Routers bought for W.Va. courthouses in storage

CHARLESTON (AP) — Four years after Internet routers were purchased for each county courthouse in West Virginia, many are back in state storage.

The Charleston Gazette reports that the routers are being replaced by much more expensive ones bought with federal stimulus funds.

In 2008 the state Tax Department spent $258,000 on 55 routers to funnel data from the courthouses to Charleston because the state Supreme Court wanted its own network. A dozen of them were installed.

In 2010, the state used $24 million in stimulus funds to buy new routers for public facilities. A month later, the state Office of Technology ordered the Tax Department to hand over 43 of the 55 routers that still hadn’t been installed. Most of those are now in storage in a basement at the state Capitol complex.

The stimulus-funded routers have more capabilities than those bought by the Tax Department, said state Homeland Security Chief Jimmy Gianato. He is overseeing the state’s ambitious plan to use $126 million in stimulus funding to create a high-capacity broadband network.

Courthouses “can’t get the bandwidth through (the Tax Department) router,” Gianato said. “With the new routers and the fiber they can run the bandwidth through those routers and pay one fee and distribute it through the entire facility.”

The new routers were requested by Secretary of State Natalie Tennant’s office, which collects voter registration data and piggybacks on the Tax Department’s network, Gianato said.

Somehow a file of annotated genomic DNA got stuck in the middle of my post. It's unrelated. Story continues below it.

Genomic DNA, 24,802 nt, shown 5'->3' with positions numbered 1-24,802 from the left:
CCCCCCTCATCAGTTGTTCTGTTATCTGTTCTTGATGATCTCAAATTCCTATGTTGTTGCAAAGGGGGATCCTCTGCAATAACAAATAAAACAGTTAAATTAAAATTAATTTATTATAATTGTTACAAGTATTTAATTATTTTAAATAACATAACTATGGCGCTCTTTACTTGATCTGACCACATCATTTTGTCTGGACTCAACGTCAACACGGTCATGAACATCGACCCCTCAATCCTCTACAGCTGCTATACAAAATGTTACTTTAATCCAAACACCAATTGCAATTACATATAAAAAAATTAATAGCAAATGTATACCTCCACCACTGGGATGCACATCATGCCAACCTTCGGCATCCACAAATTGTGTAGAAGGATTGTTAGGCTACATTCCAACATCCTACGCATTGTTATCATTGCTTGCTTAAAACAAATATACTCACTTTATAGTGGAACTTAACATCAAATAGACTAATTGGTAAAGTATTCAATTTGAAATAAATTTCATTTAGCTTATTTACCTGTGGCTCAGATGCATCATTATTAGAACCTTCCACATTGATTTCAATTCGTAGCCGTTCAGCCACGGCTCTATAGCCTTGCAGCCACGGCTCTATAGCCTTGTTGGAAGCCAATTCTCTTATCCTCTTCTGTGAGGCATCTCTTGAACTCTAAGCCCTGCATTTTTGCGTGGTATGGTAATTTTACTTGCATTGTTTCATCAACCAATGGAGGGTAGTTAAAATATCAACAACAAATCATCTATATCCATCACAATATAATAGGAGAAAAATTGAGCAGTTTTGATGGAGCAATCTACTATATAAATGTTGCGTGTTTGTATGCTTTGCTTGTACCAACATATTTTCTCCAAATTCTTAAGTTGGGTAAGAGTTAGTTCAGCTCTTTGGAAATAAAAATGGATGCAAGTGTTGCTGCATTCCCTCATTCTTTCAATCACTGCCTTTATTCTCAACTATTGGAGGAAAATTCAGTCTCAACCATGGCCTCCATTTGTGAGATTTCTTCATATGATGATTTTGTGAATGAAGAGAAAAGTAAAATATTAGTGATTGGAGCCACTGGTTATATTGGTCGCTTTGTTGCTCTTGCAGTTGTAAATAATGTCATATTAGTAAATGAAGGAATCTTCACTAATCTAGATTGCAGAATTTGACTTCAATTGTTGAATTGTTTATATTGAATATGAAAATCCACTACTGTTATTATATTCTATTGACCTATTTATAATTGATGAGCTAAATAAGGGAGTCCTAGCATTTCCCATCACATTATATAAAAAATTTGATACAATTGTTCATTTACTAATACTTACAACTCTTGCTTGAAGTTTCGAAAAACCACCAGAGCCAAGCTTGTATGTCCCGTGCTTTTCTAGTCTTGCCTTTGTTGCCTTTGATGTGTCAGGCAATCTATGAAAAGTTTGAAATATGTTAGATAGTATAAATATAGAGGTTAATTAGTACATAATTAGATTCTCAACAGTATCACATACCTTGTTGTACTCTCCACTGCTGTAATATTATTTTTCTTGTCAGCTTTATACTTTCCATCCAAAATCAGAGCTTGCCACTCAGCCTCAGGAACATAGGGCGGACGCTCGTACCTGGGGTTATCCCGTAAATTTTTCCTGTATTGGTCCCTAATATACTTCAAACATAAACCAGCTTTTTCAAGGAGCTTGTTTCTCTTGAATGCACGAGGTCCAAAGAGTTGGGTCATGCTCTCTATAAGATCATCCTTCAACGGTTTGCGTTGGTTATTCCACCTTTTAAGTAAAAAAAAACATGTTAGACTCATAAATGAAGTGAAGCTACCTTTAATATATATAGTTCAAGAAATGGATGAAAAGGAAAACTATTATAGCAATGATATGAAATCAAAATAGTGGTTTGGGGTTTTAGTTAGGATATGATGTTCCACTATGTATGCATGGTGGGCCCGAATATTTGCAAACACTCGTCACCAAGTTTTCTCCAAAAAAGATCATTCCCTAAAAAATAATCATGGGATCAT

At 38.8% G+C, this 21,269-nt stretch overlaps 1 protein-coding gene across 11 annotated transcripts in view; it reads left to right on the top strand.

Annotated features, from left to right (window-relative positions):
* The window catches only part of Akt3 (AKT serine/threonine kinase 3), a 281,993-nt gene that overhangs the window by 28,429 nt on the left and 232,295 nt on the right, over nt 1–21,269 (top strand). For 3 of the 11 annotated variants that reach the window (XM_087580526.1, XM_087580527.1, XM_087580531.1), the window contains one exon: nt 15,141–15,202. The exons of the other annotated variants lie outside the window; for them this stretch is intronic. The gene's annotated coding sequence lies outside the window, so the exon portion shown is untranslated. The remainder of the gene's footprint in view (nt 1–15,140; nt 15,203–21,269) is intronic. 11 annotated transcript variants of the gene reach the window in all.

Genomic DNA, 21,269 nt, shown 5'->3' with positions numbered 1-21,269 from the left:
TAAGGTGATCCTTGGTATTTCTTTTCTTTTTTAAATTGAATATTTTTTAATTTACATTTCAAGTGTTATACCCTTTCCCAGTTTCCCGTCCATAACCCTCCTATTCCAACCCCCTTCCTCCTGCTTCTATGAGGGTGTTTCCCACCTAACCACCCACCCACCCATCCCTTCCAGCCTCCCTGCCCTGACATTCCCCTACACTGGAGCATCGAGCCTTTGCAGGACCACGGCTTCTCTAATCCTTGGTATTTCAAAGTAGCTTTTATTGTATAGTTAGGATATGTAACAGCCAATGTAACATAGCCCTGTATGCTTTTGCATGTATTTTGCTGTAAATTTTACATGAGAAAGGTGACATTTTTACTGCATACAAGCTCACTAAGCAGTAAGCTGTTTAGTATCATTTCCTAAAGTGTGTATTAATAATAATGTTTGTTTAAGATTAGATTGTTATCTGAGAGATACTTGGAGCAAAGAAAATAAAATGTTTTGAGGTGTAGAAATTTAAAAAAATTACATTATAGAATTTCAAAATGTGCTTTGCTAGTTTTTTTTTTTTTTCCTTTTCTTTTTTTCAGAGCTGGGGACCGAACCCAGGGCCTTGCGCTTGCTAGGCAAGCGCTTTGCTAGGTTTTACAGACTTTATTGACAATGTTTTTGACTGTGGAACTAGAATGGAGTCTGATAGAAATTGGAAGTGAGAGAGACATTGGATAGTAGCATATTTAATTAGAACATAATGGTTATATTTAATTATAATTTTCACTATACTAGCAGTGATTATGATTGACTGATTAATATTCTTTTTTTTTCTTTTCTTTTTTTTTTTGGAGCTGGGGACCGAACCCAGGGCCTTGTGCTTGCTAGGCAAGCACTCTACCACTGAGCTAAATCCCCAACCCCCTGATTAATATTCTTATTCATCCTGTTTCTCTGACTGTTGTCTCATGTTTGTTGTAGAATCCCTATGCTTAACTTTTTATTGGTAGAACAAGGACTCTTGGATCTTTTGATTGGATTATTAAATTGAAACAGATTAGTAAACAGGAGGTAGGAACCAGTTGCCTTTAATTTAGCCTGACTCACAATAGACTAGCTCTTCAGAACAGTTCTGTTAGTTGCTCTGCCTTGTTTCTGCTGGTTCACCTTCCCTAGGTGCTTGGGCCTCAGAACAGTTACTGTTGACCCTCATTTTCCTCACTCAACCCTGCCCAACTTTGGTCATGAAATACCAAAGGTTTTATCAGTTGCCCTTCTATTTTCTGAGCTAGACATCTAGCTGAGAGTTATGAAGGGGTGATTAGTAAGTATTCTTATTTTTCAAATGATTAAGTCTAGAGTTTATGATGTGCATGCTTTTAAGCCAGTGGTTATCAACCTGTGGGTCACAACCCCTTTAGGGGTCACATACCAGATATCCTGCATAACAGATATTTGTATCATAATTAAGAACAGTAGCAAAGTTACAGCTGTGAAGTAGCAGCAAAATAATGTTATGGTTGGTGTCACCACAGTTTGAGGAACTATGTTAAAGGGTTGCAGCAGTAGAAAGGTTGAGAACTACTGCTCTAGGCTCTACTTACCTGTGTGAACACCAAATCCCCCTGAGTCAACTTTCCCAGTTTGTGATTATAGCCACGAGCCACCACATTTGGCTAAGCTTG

WVNET, the state’s Internet services agency, is removing the Tax Department routers already installed at courthouses. The state plans to distribute the unused courthouse routers to agencies as “need arises,” said Diane Holley-Brown, a technology office spokeswoman.

“The remaining routers will be used for short- and long-term projects, and be used as replacements for routers that may fail,” she said. “The Office of Technology also plans to keep three or four routers in inventory for emergencies. It is expected that the remaining routers in our possession will be deployed in the upcoming months.”

Agencies must pay $500 apiece for the unused routers and several have already received them, among them the state Commission on the Deaf and West Virginia Board of Medicine.

Last month Gianato responded to a congressional subcommittee’s questions about the purchase of 1,064 high-capacity Cisco routers for locations including small schools and libraries, following articles in The Charleston Gazette regarding those purchases.

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